Dominion Energy’s recent announcement to make all school buses in Virginia electric by 2030 is most likely the step necessary to cross the chasm from diesel school buses to EV school buses. Crossing this chasm is a big deal considering there is about 550,000 school buses in United States and Canada.
Dominion Energy’s program starts with 50 EV school buses 2020 and continues with 200 more buses per year for the next five years. The program will make Virginia and Dominion Energy the new national leader in EV school buses. However, California, the state that pioneered EV school buses, keeps moving forward. In July this year California Energy Commission awarded nearly $70 million to state schools to replace more than 200 diesel school buses with new EV school buses. It seems like a fair bet that more states and more electric utilities will follow California, Virginia and Dominion Energy’s initiative.
EV school buses makes much sense with major benefits for the school kids, the school districts, the environment and the electric grid. For the school children eliminating dangerous emissions of particulate matters, carbon monoxide, nitrogen oxides and volatile compounds means a lot for their respiratory health.
For the school districts the lower “fuel costs” and the lower maintenance costs translates to an about 60 % less expense to operate an EV school bus compared to a diesel bus.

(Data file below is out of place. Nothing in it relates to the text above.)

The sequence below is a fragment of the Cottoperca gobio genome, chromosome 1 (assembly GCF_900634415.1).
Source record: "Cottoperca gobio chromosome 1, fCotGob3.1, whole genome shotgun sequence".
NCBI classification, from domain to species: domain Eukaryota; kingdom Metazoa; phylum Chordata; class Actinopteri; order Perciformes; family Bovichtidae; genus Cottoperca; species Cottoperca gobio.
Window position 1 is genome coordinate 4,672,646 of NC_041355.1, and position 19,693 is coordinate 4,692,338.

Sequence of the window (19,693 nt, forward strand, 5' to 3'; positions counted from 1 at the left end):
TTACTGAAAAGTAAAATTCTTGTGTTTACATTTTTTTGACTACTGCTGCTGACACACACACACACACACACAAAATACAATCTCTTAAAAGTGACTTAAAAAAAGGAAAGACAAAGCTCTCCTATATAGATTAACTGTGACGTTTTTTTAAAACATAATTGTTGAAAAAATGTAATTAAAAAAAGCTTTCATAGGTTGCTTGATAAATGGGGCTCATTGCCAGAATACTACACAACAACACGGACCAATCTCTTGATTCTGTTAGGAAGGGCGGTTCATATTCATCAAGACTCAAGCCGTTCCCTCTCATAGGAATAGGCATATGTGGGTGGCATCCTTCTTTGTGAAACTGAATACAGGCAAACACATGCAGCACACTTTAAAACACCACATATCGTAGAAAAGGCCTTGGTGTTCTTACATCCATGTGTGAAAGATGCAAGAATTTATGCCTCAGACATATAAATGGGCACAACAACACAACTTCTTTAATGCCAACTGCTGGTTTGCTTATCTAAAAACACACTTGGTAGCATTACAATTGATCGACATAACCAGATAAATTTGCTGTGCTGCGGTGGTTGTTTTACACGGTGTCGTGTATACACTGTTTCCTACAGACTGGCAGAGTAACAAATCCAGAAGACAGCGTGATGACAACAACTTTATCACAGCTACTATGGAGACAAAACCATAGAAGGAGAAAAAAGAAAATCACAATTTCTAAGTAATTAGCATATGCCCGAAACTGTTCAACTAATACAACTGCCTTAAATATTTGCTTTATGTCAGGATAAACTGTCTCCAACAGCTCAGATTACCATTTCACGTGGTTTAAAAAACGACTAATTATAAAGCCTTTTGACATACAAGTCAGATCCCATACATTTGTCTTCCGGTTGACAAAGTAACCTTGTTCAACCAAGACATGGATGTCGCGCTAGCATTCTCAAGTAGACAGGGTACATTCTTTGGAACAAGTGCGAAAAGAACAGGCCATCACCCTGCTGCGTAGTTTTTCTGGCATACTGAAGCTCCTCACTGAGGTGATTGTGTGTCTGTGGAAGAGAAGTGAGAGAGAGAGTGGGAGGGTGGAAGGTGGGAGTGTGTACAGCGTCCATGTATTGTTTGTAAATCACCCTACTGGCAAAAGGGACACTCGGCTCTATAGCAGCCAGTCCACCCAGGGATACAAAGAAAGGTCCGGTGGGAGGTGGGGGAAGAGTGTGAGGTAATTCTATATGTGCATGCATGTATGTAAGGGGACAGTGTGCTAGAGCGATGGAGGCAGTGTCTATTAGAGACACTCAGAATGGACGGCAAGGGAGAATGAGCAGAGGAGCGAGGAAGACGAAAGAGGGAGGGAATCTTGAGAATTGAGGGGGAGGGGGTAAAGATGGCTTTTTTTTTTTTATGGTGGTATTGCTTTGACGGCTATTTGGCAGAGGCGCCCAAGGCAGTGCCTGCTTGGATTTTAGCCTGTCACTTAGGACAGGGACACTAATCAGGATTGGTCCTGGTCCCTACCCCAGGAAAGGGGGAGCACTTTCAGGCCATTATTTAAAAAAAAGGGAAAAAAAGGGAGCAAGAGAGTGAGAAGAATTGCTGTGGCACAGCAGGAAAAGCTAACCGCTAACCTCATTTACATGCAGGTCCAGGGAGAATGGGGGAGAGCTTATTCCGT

For the environment on average an EV school bus annually reduces carbon dioxide (CO2) emissions by about 55,000 pounds, as well as reduces the fine particulate matter (PM2.5) by nearly 550 pounds. According to Dominion Energy, replacing 1050 buses over 5 years with EV buses will reduce emissions by 810 million pounds, the equivalent to taking 78,000 cars off the road.
From a grid perspective 1050 EV school buses means at least 105 MWh of battery storage, a significant amount of battery storage, equal to power roughly 10,000 homes. Contrary to passenger cars, school buses have defined routes and very predictable time of use. They operate in the morning and in the afternoons. The other 17 hours of the day they can be plugged in, making them very suitable for vehicle to grid (V2G), for example to help provide frequency control and other ancillary services.
The biggest challenge to go for EV school buses has been and is the first cost. An EV school bus costs, depending on the size of the bus, $120,000 – $260,000 more to purchase than a diesel school buses. With $13.5 million for the first step, averaging $270,000 per bus, Dominion Energy takes care of the gap, and, in addition, funds the charging stations. For the next phase of 200 buses per year for the next five years Dominion Energy will need state approval, but even when the program is fully implemented the rate impact is expected to be less than $1 per month.
Next step for Virginia is for Dominion Energy to issue an RFP this week (September 5 to be precise). On their website Dominion Energy says there are four bus makers. Most likely the four companies are Thomas Built Buses (owned by Daimler), Blue Bird Corporation, IC Bus (owned by Navistar International Corporation) and The Lion Electric Co (a public Canadian based company). Longer term, other EV bus companies like Proterra and BYD may be motivated to enter. After all there are 550,000 school buses in USA and Canada!